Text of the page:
Every dream begins with a dreamer. - Harriett Tubman

Lazetta Rainey Braxton, MBA, CFP®
Lazetta Rainey Braxton, MBA, CFP®
Financial Planner for the Rest of Us


As the founder and CEO of Financial Fountains, I am on a mission to expand the number of wealthy households and to ensure that those who have wealth keep it and pass it on! This audacious mission is really about creating a safe place or financial haven for clients to realize their goals and dreams through the wise use of financial resources in a “NO FEAR, NO SHAME ZONE!

I believe that everyone should have access to sound financial advice, confidence in their personal finances, and a financial plan that will help them live a comfortable life.

My passion to give more people access to financial planning services and sound financial advice has been captured in my CNBC’s post, “Financial Planning: Not just for uber-rich” and Morningstar Magazine article, “Casting a Wider Net.” My commitment to inclusion also keeps me involved in the broader community as a volunteer, guest contributor, speaker, and subject matter expert for media inquiries, including TV appearances on Nightly News with Lester Holt, Nightly Business Report and Closing Bell.  My professional bio details my academic and professional journey to founding Financial Fountains.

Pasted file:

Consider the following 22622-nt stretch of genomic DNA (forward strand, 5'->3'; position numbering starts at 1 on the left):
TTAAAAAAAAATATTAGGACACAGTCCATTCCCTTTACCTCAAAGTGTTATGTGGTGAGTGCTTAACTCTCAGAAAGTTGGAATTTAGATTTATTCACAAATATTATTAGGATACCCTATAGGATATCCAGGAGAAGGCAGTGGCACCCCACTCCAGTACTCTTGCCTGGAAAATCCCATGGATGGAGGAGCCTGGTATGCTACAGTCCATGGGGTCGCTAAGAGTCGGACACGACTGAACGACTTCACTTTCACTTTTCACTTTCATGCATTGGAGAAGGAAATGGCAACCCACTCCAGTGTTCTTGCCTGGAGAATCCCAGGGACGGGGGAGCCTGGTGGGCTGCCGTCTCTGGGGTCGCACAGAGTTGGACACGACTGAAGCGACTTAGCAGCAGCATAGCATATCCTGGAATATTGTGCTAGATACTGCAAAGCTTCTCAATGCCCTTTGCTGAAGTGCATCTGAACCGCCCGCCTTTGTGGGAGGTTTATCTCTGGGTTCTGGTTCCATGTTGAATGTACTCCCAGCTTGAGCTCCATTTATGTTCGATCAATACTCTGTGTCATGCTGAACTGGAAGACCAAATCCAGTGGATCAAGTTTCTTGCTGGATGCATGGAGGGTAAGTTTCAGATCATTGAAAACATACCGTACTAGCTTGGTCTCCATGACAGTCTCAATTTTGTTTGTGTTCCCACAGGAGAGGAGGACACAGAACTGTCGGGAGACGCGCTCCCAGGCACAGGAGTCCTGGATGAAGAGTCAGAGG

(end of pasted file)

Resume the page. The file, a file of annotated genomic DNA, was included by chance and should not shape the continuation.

On a personal note, my household is just as lively as Financial Fountains. My husband, Dr. Brad R. Braxton, is a scholar and theologian; and our tween daughter, Karis, has a favorite wall plaque that says: “Don’t try so hard to fit in when you were born to stand out.” Sampson, our dog, watches us with amusement. Never a dull moment when hanging out with a Braxton!

Featured Media Profiles

Certified Financial Planner Lazetta Rainey Braxton agrees it’s important to teach children responsibility and money management.

That may include paying your kids for doing chores.

“Conceptually, the allowance for rendering services is a good way for children to know that you get paid for working,” said Braxton, founder and CEO of Financial Fountains in Baltimore and a member of the CNBC Advisor Council.

Read the full article by Michelle Fox on CNBC.com.

Lazetta sat down with InvestmentNews‘ Bruce Kelly to talk about Rene Nourse and the importance of mentoring for increasing diversity within the industry.